13. 13
    pocketnerd

    Thus Spake ZaraMichael Heath, #12:

    Rand Paul will not make an indictment of the Bush Administration a primary plank in his campaign. He hasn’t in the past and neither did his dad. They both instead promote having a few positions common to many liberals, but without actually rallying for those positions. They’ll mouth the words, but they won’t effectively take up the cause.

    The Pauls are conservative-libertarians, with an emphasis on conservatism. They need the votes of conservatives to win at a national level. So their political identification is merely a cute way to distinguish themselves from a branding perspective In the whole scheme of things neither effectively changes anything of any significance. They’re merely conservatives doing what libertarians do to get some attention when promoting common-cause liberal issues, wanking-off in public – where few join them.

    Ah, yes. Whenever the hypocrisy of a libertarian is spotlighted, it’s easily explained away — obviously he’s not a Real True Libertarian™.

    Where can I meet some of these Real True Libertarians™ who are, even when it’s not politically convenient, consistently outspoken opponents of torture, the demonstrable racial bias of the justice system, the strangling of women’s reproductive rights, and other things that don’t directly affect privileged whiticans?

  14. 14
    barry21

    @13 – you could try starting in Las Vegas. Penn Jillette seems to conform to that description. That’s only one, though. I don’t know where the rest lurk.

  15. 15
    Area Man

    Encouragingly, Paul won’t have any truck with the newspeak echoed by the craven New York Times.

    It’s a good thing we have Andrew Sullivan to make sure that the the liberal media, too, gets its share of the blame for torture.

  16. 16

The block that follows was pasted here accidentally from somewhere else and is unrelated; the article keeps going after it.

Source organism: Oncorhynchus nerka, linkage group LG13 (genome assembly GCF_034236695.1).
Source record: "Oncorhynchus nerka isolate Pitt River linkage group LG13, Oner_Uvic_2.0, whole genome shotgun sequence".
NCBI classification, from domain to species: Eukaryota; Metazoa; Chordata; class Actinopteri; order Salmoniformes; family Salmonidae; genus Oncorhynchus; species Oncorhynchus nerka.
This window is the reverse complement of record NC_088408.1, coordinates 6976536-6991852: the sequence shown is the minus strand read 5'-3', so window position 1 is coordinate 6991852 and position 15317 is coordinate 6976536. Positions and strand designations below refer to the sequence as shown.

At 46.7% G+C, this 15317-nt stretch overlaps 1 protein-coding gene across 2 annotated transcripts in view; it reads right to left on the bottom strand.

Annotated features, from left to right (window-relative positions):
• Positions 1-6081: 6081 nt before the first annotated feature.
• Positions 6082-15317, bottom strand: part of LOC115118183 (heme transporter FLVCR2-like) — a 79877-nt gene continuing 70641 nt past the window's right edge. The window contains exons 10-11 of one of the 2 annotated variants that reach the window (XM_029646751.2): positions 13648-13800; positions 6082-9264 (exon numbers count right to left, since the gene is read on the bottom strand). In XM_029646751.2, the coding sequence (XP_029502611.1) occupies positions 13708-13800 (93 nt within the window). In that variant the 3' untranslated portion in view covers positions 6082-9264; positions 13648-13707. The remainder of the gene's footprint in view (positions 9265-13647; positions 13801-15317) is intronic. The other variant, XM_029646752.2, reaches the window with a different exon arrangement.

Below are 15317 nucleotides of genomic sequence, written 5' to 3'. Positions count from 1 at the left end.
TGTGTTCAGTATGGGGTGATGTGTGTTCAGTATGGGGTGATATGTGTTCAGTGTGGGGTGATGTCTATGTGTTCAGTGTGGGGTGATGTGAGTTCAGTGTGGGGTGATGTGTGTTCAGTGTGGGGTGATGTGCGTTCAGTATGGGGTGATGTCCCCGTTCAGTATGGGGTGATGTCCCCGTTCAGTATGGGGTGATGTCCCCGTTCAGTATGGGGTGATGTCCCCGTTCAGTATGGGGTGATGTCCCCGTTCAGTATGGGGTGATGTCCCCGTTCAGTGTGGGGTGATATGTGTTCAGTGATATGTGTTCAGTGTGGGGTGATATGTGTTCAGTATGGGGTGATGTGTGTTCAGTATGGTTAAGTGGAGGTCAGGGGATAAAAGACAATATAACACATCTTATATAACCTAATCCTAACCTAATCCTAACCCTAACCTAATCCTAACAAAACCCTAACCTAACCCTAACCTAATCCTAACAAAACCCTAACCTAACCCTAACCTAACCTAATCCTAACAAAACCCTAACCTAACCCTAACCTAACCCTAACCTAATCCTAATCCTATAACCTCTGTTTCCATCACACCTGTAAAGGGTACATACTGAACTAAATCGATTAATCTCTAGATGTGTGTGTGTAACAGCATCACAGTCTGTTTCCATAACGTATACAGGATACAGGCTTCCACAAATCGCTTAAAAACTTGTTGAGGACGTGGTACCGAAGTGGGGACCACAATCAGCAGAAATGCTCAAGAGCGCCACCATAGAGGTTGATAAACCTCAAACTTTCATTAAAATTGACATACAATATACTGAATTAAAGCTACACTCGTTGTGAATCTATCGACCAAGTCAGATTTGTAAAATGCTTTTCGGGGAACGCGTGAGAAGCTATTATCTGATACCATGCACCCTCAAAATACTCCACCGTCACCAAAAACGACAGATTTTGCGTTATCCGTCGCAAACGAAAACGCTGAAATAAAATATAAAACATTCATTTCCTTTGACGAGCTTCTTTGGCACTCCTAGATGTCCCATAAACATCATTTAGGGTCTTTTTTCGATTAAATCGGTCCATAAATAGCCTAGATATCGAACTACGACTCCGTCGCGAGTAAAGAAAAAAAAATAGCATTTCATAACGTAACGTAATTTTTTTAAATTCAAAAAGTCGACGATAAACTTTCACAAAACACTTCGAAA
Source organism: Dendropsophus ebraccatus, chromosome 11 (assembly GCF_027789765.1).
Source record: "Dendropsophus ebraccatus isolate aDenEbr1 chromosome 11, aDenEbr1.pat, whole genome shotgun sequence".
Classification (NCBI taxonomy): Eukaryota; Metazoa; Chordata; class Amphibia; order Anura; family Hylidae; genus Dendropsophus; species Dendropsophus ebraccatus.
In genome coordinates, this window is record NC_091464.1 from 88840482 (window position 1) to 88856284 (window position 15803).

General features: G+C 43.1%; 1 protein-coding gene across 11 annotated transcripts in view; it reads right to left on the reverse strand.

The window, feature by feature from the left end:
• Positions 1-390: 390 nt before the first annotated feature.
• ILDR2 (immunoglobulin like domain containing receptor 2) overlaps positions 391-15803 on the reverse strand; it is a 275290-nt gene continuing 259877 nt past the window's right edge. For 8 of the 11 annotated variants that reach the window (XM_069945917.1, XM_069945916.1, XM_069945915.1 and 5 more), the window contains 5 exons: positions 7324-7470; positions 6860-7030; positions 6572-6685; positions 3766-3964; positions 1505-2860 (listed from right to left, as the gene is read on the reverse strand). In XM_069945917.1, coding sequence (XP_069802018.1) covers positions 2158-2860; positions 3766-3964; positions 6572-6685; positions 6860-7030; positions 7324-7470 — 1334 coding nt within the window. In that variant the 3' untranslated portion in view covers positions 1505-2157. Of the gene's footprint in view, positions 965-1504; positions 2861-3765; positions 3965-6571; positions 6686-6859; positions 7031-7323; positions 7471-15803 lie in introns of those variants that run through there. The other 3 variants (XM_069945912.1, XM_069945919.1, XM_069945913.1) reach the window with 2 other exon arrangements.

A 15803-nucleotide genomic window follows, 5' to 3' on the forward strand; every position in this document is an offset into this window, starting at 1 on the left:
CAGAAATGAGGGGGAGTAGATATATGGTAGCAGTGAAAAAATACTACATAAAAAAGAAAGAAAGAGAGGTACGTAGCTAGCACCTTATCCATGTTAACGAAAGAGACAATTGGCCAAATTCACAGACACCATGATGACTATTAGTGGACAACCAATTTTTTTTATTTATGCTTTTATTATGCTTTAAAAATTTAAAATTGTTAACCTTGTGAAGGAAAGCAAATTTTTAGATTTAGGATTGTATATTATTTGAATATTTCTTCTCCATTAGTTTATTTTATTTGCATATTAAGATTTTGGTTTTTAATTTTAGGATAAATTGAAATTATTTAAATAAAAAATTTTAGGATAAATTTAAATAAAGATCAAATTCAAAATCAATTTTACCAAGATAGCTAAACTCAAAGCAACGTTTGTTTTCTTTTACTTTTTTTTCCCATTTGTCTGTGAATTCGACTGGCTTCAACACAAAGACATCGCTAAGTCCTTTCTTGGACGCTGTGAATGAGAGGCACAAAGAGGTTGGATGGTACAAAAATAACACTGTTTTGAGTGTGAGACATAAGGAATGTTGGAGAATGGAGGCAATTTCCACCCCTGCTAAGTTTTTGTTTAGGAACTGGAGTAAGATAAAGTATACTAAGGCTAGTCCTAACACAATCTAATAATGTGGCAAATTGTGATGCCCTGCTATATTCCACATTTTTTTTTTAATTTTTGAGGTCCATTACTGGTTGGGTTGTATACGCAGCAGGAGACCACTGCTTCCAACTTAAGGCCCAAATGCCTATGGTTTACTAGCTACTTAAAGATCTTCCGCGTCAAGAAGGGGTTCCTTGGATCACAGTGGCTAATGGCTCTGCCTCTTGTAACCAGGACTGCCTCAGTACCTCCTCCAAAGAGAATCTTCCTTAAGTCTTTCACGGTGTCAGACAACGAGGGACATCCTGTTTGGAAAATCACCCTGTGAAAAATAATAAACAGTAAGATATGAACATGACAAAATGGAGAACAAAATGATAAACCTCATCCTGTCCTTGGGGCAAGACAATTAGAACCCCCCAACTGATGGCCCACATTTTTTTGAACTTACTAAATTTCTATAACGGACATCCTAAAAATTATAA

Michael Heath

    pocketnerd writes:

    Ah, yes. Whenever the hypocrisy of a libertarian is spotlighted, it’s easily explained away — obviously he’s not a Real True Libertarian™.

    This misconstrues what I wrote and then has me taking a position opposite of what I argue. That’s ironic because I’ve had a number of debates in this very forum arguing with libertarians where I’ve argued that the Pauls are both libertarians, contra these libertarians’ who wish the Pauls were instead ‘no true Scotsmen’.

    But it’s also true that both Pauls demonstrate the same psychological profile of conservatives; where this is not uncommon within the libertarian movement. There’s also another wing of libertarianism that doesn’t suffer from this form of defective thinking, that wing is sometimes referred to as liberaltarianism.

    That more liberal wing holds some positions in libertarian-friendly think tanks, but they have virtually no influence on our politics or our public policy. They’re always wanking off. It’s the conservative wing of libertarianism that now wields some power, e.g., Glenn Beck, the Koch Brothers, the Pauls; but it’s power that’s effectively wielded in service to conservatism and the Republican party, and not libertarianism or the Libertarian party.

    So no, I never claimed or insinuated the Pauls are not real libertarians. Not only do I assert they are, but point out they belong to the only wing of the movement that has any influence. Where that influence is aggregated into support of the objectives of conservatism and the GOP.